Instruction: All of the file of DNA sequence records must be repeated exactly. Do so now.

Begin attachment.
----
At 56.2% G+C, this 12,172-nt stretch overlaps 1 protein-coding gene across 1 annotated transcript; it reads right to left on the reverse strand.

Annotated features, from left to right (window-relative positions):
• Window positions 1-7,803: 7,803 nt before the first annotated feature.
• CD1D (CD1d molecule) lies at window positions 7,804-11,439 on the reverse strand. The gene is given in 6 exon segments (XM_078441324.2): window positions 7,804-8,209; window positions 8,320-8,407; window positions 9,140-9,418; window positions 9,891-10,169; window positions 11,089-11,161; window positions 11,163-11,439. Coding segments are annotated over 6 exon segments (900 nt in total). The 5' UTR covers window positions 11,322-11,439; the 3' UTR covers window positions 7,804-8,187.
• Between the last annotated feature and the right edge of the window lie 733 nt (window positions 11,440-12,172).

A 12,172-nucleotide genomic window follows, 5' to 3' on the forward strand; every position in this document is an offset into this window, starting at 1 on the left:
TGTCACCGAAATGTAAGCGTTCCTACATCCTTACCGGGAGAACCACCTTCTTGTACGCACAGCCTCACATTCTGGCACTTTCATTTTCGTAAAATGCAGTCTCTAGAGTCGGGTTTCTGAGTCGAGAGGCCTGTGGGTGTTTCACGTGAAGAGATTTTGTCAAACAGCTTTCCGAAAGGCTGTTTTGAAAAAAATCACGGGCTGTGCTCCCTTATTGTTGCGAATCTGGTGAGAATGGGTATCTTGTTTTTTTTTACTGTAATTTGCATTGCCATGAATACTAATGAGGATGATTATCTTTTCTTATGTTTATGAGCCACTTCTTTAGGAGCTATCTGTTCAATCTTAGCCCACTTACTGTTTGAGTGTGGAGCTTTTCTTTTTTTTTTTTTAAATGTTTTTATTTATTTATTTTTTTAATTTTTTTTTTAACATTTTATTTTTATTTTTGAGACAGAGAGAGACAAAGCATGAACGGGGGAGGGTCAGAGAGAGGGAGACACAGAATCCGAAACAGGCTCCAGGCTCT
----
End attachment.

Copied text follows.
At 56.2% G+C, this 12,172-nt stretch overlaps 1 protein-coding gene across 1 annotated transcript; it reads right to left on the reverse strand.

Annotated features, from left to right (window-relative positions):
• Window positions 1-7,803: 7,803 nt before the first annotated feature.
• CD1D (CD1d molecule) lies at window positions 7,804-11,439 on the reverse strand. The gene is given in 6 exon segments (XM_078441324.2): window positions 7,804-8,209; window positions 8,320-8,407; window positions 9,140-9,418; window positions 9,891-10,169; window positions 11,089-11,161; window positions 11,163-11,439. Coding segments are annotated over 6 exon segments (900 nt in total). The 5' UTR covers window positions 11,322-11,439; the 3' UTR covers window positions 7,804-8,187.
• Between the last annotated feature and the right edge of the window lie 733 nt (window positions 11,440-12,172).

A 12,172-nucleotide genomic window follows, 5' to 3' on the forward strand; every position in this document is an offset into this window, starting at 1 on the left:
TGTCACCGAAATGTAAGCGTTCCTACATCCTTACCGGGAGAACCACCTTCTTGTACGCACAGCCTCACATTCTGGCACTTTCATTTTCGTAAAATGCAGTCTCTAGAGTCGGGTTTCTGAGTCGAGAGGCCTGTGGGTGTTTCACGTGAAGAGATTTTGTCAAACAGCTTTCCGAAAGGCTGTTTTGAAAAAAATCACGGGCTGTGCTCCCTTATTGTTGCGAATCTGGTGAGAATGGGTATCTTGTTTTTTTTTACTGTAATTTGCATTGCCATGAATACTAATGAGGATGATTATCTTTTCTTATGTTTATGAGCCACTTCTTTAGGAGCTATCTGTTCAATCTTAGCCCACTTACTGTTTGAGTGTGGAGCTTTTCTTTTTTTTTTTTTAAATGTTTTTATTTATTTATTTTTTTAATTTTTTTTTTAACATTTTATTTTTATTTTTGAGACAGAGAGAGACAAAGCATGAACGGGGGAGGGTCAGAGAGAGGGAGACACAGAATCCGAAACAGGCTCCAGGCTCT